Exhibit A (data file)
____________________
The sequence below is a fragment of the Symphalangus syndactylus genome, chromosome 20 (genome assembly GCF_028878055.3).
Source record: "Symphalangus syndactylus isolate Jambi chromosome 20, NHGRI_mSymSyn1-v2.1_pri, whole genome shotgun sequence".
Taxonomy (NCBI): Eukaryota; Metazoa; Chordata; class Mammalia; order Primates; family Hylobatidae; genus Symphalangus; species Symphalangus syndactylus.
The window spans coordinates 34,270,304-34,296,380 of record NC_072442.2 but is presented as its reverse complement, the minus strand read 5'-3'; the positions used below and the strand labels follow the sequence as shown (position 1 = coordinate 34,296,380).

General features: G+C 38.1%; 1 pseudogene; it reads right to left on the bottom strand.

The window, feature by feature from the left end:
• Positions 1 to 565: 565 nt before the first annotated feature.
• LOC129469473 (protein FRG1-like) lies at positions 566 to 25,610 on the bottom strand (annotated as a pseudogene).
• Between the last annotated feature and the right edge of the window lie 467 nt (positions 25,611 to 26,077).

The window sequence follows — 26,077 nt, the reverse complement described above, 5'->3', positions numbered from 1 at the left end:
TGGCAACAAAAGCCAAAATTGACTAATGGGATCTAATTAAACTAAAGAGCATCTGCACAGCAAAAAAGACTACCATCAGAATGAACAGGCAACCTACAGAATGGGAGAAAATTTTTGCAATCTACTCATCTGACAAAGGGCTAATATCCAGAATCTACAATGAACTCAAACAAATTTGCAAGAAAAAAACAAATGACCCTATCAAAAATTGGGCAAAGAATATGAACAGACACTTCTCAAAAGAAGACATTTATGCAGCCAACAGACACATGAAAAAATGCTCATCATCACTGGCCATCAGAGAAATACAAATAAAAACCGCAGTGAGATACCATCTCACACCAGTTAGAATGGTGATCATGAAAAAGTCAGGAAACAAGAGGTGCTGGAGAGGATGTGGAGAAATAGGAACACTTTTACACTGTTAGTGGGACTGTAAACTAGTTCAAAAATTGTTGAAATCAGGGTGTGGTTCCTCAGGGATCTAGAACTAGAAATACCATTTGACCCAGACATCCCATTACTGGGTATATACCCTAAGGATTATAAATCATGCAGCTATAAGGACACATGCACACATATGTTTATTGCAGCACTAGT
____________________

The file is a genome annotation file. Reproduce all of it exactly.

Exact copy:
The sequence below is a fragment of the Symphalangus syndactylus genome, chromosome 20 (genome assembly GCF_028878055.3).
Source record: "Symphalangus syndactylus isolate Jambi chromosome 20, NHGRI_mSymSyn1-v2.1_pri, whole genome shotgun sequence".
Taxonomy (NCBI): Eukaryota; Metazoa; Chordata; class Mammalia; order Primates; family Hylobatidae; genus Symphalangus; species Symphalangus syndactylus.
The window spans coordinates 34,270,304-34,296,380 of record NC_072442.2 but is presented as its reverse complement, the minus strand read 5'-3'; the positions used below and the strand labels follow the sequence as shown (position 1 = coordinate 34,296,380).

General features: G+C 38.1%; 1 pseudogene; it reads right to left on the bottom strand.

The window, feature by feature from the left end:
• Positions 1 to 565: 565 nt before the first annotated feature.
• LOC129469473 (protein FRG1-like) lies at positions 566 to 25,610 on the bottom strand (annotated as a pseudogene).
• Between the last annotated feature and the right edge of the window lie 467 nt (positions 25,611 to 26,077).

The window sequence follows — 26,077 nt, the reverse complement described above, 5'->3', positions numbered from 1 at the left end:
TGGCAACAAAAGCCAAAATTGACTAATGGGATCTAATTAAACTAAAGAGCATCTGCACAGCAAAAAAGACTACCATCAGAATGAACAGGCAACCTACAGAATGGGAGAAAATTTTTGCAATCTACTCATCTGACAAAGGGCTAATATCCAGAATCTACAATGAACTCAAACAAATTTGCAAGAAAAAAACAAATGACCCTATCAAAAATTGGGCAAAGAATATGAACAGACACTTCTCAAAAGAAGACATTTATGCAGCCAACAGACACATGAAAAAATGCTCATCATCACTGGCCATCAGAGAAATACAAATAAAAACCGCAGTGAGATACCATCTCACACCAGTTAGAATGGTGATCATGAAAAAGTCAGGAAACAAGAGGTGCTGGAGAGGATGTGGAGAAATAGGAACACTTTTACACTGTTAGTGGGACTGTAAACTAGTTCAAAAATTGTTGAAATCAGGGTGTGGTTCCTCAGGGATCTAGAACTAGAAATACCATTTGACCCAGACATCCCATTACTGGGTATATACCCTAAGGATTATAAATCATGCAGCTATAAGGACACATGCACACATATGTTTATTGCAGCACTAGT